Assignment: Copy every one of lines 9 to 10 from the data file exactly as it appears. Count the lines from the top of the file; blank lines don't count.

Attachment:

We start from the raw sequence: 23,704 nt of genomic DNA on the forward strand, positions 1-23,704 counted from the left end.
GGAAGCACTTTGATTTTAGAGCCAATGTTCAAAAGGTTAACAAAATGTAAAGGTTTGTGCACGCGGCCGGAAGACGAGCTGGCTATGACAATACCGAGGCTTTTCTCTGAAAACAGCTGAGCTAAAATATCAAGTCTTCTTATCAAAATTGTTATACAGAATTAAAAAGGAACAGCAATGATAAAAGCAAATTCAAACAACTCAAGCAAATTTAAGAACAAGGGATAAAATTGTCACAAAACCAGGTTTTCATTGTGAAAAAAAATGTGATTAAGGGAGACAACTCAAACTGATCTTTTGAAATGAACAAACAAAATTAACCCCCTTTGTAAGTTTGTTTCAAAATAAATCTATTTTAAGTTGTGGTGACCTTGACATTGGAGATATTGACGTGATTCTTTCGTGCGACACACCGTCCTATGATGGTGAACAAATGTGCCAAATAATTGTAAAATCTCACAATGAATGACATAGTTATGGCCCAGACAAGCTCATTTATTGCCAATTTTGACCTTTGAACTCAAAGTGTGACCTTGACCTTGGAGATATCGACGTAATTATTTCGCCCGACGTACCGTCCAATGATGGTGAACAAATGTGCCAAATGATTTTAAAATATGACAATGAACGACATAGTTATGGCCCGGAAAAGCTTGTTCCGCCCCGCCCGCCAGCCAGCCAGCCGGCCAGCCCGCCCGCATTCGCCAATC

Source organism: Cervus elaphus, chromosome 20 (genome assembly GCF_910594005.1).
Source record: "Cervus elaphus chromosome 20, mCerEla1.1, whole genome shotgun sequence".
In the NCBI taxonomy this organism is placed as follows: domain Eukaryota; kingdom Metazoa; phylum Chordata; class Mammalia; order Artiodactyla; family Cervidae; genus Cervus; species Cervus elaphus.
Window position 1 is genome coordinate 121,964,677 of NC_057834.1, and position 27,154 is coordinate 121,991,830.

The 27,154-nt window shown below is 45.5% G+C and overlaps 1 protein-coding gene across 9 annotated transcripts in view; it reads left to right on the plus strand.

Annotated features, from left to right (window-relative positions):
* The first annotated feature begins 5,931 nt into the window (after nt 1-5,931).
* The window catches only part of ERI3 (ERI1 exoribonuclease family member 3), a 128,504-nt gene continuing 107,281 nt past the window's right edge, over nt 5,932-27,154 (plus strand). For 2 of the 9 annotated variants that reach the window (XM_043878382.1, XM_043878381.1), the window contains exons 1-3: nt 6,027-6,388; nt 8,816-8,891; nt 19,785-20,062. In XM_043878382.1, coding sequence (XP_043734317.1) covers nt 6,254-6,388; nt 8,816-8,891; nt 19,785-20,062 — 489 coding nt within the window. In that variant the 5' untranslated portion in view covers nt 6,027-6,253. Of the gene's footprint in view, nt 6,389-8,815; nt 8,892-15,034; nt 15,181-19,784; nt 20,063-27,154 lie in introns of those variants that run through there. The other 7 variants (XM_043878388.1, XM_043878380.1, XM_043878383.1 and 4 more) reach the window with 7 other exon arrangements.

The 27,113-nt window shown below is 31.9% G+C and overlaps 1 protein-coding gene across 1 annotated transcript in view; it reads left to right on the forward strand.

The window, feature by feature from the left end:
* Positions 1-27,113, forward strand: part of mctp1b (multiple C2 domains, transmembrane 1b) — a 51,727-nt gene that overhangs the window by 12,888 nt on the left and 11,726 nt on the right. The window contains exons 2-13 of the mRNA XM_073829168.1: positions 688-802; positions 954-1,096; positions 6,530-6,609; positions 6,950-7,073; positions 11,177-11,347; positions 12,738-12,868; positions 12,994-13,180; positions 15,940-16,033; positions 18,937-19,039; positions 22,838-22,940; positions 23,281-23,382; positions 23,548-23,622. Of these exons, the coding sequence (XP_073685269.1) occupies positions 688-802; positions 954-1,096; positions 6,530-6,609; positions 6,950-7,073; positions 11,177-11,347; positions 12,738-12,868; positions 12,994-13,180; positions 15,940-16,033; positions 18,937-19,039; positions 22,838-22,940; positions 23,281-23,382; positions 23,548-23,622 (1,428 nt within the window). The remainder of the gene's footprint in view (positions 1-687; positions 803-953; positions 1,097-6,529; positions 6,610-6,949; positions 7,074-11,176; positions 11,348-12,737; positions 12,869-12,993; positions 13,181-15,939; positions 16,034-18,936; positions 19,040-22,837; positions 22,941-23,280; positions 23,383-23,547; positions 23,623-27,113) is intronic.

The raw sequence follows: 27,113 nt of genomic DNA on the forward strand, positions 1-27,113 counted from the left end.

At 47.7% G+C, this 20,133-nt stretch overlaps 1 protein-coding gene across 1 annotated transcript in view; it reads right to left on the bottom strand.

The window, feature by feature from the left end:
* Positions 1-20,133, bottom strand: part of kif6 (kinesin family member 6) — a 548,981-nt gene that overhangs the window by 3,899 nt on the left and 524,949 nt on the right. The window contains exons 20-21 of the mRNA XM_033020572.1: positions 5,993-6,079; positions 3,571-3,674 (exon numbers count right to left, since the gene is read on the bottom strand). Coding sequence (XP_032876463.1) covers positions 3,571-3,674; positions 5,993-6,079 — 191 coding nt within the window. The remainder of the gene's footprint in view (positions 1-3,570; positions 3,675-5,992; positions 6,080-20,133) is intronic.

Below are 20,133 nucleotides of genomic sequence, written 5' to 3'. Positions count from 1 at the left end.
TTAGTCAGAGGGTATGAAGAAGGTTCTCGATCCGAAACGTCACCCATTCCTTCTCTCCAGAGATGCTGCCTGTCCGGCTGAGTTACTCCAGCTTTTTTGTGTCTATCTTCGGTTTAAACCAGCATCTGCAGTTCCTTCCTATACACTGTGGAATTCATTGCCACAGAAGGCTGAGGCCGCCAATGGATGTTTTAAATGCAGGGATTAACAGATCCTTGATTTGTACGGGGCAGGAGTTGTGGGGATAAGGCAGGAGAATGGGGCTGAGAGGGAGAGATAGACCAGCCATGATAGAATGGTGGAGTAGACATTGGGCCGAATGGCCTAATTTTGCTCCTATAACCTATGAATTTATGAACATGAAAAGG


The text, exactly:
* The first annotated feature begins 5,931 nt into the window (after nt 1-5,931).
* The window catches only part of ERI3 (ERI1 exoribonuclease family member 3), a 128,504-nt gene continuing 107,281 nt past the window's right edge, over nt 5,932-27,154 (plus strand). For 2 of the 9 annotated variants that reach the window (XM_043878382.1, XM_043878381.1), the window contains exons 1-3: nt 6,027-6,388; nt 8,816-8,891; nt 19,785-20,062. In XM_043878382.1, coding sequence (XP_043734317.1) covers nt 6,254-6,388; nt 8,816-8,891; nt 19,785-20,062 — 489 coding nt within the window. In that variant the 5' untranslated portion in view covers nt 6,027-6,253. Of the gene's footprint in view, nt 6,389-8,815; nt 8,892-15,034; nt 15,181-19,784; nt 20,063-27,154 lie in introns of those variants that run through there. The other 7 variants (XM_043878388.1, XM_043878380.1, XM_043878383.1 and 4 more) reach the window with 7 other exon arrangements.